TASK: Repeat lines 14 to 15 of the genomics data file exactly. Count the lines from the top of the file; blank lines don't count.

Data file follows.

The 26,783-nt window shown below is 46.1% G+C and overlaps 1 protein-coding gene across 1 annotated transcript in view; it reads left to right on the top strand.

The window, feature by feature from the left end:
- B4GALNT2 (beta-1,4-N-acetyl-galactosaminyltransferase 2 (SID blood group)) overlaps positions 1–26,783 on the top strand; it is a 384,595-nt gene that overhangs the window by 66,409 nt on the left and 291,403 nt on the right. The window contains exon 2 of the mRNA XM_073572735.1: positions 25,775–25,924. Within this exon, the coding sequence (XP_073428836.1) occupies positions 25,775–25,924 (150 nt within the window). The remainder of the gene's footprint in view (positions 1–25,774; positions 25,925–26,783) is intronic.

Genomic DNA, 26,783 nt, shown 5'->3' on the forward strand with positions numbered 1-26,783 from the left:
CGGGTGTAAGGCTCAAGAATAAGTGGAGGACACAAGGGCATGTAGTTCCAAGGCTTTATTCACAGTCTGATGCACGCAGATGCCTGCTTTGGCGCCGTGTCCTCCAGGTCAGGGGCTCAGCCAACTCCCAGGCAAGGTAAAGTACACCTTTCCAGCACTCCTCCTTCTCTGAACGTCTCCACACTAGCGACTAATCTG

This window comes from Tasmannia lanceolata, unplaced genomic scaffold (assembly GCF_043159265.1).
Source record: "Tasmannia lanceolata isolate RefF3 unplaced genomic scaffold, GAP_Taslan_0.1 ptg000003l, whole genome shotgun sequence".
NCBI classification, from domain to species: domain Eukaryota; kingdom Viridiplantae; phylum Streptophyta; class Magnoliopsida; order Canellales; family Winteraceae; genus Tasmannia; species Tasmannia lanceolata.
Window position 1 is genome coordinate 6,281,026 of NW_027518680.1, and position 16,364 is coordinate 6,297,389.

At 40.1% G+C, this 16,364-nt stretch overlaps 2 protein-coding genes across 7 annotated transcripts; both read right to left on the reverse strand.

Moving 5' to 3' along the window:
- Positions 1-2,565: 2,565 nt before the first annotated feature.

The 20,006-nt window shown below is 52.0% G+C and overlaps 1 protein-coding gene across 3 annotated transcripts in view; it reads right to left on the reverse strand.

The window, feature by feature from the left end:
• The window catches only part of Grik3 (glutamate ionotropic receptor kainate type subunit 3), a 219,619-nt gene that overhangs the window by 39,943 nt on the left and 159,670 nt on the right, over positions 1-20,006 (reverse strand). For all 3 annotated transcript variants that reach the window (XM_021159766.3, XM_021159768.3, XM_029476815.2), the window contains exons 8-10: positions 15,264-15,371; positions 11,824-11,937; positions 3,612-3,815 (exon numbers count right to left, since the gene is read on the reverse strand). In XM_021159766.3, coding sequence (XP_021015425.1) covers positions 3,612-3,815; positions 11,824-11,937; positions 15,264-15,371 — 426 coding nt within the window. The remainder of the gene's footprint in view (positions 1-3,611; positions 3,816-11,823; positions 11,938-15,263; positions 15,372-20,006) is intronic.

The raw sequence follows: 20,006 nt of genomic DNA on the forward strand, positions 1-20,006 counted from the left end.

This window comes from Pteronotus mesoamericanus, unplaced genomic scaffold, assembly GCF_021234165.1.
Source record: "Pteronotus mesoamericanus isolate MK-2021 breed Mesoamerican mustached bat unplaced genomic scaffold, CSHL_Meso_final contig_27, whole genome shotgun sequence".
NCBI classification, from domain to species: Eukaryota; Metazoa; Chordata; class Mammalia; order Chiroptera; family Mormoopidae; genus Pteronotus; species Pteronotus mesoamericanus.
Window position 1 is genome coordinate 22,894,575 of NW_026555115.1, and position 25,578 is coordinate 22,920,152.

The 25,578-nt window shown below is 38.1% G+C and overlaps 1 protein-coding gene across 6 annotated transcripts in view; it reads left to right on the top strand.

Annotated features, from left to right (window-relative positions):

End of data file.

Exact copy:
The window, feature by feature from the left end:
• The window catches only part of Grik3 (glutamate ionotropic receptor kainate type subunit 3), a 219,619-nt gene that overhangs the window by 39,943 nt on the left and 159,670 nt on the right, over positions 1-20,006 (reverse strand). For all 3 annotated transcript variants that reach the window (XM_021159766.3, XM_021159768.3, XM_029476815.2), the window contains exons 8-10: positions 15,264-15,371; positions 11,824-11,937; positions 3,612-3,815 (exon numbers count right to left, since the gene is read on the reverse strand). In XM_021159766.3, coding sequence (XP_021015425.1) covers positions 3,612-3,815; positions 11,824-11,937; positions 15,264-15,371 — 426 coding nt within the window. The remainder of the gene's footprint in view (positions 1-3,611; positions 3,816-11,823; positions 11,938-15,263; positions 15,372-20,006) is intronic.